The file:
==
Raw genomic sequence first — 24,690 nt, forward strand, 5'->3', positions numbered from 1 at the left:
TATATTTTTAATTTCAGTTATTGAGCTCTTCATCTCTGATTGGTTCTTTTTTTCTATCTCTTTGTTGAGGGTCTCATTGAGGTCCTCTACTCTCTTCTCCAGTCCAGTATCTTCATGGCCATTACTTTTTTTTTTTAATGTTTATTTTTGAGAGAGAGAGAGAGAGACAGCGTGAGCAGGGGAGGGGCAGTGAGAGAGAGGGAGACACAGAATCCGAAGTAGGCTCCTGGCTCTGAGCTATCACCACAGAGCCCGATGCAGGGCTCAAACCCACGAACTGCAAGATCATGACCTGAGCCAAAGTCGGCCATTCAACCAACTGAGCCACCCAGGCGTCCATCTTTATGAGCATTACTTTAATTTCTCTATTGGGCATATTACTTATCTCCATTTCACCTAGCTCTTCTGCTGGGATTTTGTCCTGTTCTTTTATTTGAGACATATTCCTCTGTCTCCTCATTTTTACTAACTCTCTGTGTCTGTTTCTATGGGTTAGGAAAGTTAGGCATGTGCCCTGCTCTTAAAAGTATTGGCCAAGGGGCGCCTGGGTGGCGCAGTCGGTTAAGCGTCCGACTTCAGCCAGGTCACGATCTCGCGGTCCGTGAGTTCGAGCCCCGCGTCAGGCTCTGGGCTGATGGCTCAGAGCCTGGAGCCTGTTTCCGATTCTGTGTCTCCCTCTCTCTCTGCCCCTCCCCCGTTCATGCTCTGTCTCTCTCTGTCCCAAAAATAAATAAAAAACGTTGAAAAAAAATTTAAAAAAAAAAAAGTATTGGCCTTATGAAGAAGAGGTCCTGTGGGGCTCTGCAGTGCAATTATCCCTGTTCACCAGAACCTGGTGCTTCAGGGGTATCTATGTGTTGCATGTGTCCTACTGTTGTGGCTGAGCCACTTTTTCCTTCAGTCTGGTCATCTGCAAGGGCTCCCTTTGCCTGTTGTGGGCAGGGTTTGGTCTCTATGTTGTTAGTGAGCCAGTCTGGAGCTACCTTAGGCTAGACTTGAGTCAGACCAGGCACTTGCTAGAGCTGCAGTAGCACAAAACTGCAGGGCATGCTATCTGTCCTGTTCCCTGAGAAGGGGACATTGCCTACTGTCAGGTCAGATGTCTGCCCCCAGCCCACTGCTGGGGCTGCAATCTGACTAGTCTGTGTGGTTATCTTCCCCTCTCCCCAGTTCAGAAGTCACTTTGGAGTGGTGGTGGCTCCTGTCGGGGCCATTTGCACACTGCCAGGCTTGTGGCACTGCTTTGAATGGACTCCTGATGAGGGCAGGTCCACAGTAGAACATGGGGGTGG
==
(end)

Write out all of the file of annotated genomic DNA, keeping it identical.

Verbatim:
Raw genomic sequence first — 24,690 nt, forward strand, 5'->3', positions numbered from 1 at the left:
TATATTTTTAATTTCAGTTATTGAGCTCTTCATCTCTGATTGGTTCTTTTTTTCTATCTCTTTGTTGAGGGTCTCATTGAGGTCCTCTACTCTCTTCTCCAGTCCAGTATCTTCATGGCCATTACTTTTTTTTTTTAATGTTTATTTTTGAGAGAGAGAGAGAGAGACAGCGTGAGCAGGGGAGGGGCAGTGAGAGAGAGGGAGACACAGAATCCGAAGTAGGCTCCTGGCTCTGAGCTATCACCACAGAGCCCGATGCAGGGCTCAAACCCACGAACTGCAAGATCATGACCTGAGCCAAAGTCGGCCATTCAACCAACTGAGCCACCCAGGCGTCCATCTTTATGAGCATTACTTTAATTTCTCTATTGGGCATATTACTTATCTCCATTTCACCTAGCTCTTCTGCTGGGATTTTGTCCTGTTCTTTTATTTGAGACATATTCCTCTGTCTCCTCATTTTTACTAACTCTCTGTGTCTGTTTCTATGGGTTAGGAAAGTTAGGCATGTGCCCTGCTCTTAAAAGTATTGGCCAAGGGGCGCCTGGGTGGCGCAGTCGGTTAAGCGTCCGACTTCAGCCAGGTCACGATCTCGCGGTCCGTGAGTTCGAGCCCCGCGTCAGGCTCTGGGCTGATGGCTCAGAGCCTGGAGCCTGTTTCCGATTCTGTGTCTCCCTCTCTCTCTGCCCCTCCCCCGTTCATGCTCTGTCTCTCTCTGTCCCAAAAATAAATAAAAAACGTTGAAAAAAAATTTAAAAAAAAAAAAGTATTGGCCTTATGAAGAAGAGGTCCTGTGGGGCTCTGCAGTGCAATTATCCCTGTTCACCAGAACCTGGTGCTTCAGGGGTATCTATGTGTTGCATGTGTCCTACTGTTGTGGCTGAGCCACTTTTTCCTTCAGTCTGGTCATCTGCAAGGGCTCCCTTTGCCTGTTGTGGGCAGGGTTTGGTCTCTATGTTGTTAGTGAGCCAGTCTGGAGCTACCTTAGGCTAGACTTGAGTCAGACCAGGCACTTGCTAGAGCTGCAGTAGCACAAAACTGCAGGGCATGCTATCTGTCCTGTTCCCTGAGAAGGGGACATTGCCTACTGTCAGGTCAGATGTCTGCCCCCAGCCCACTGCTGGGGCTGCAATCTGACTAGTCTGTGTGGTTATCTTCCCCTCTCCCCAGTTCAGAAGTCACTTTGGAGTGGTGGTGGCTCCTGTCGGGGCCATTTGCACACTGCCAGGCTTGTGGCACTGCTTTGAATGGACTCCTGATGAGGGCAGGTCCACAGTAGAACATGGGGGTGG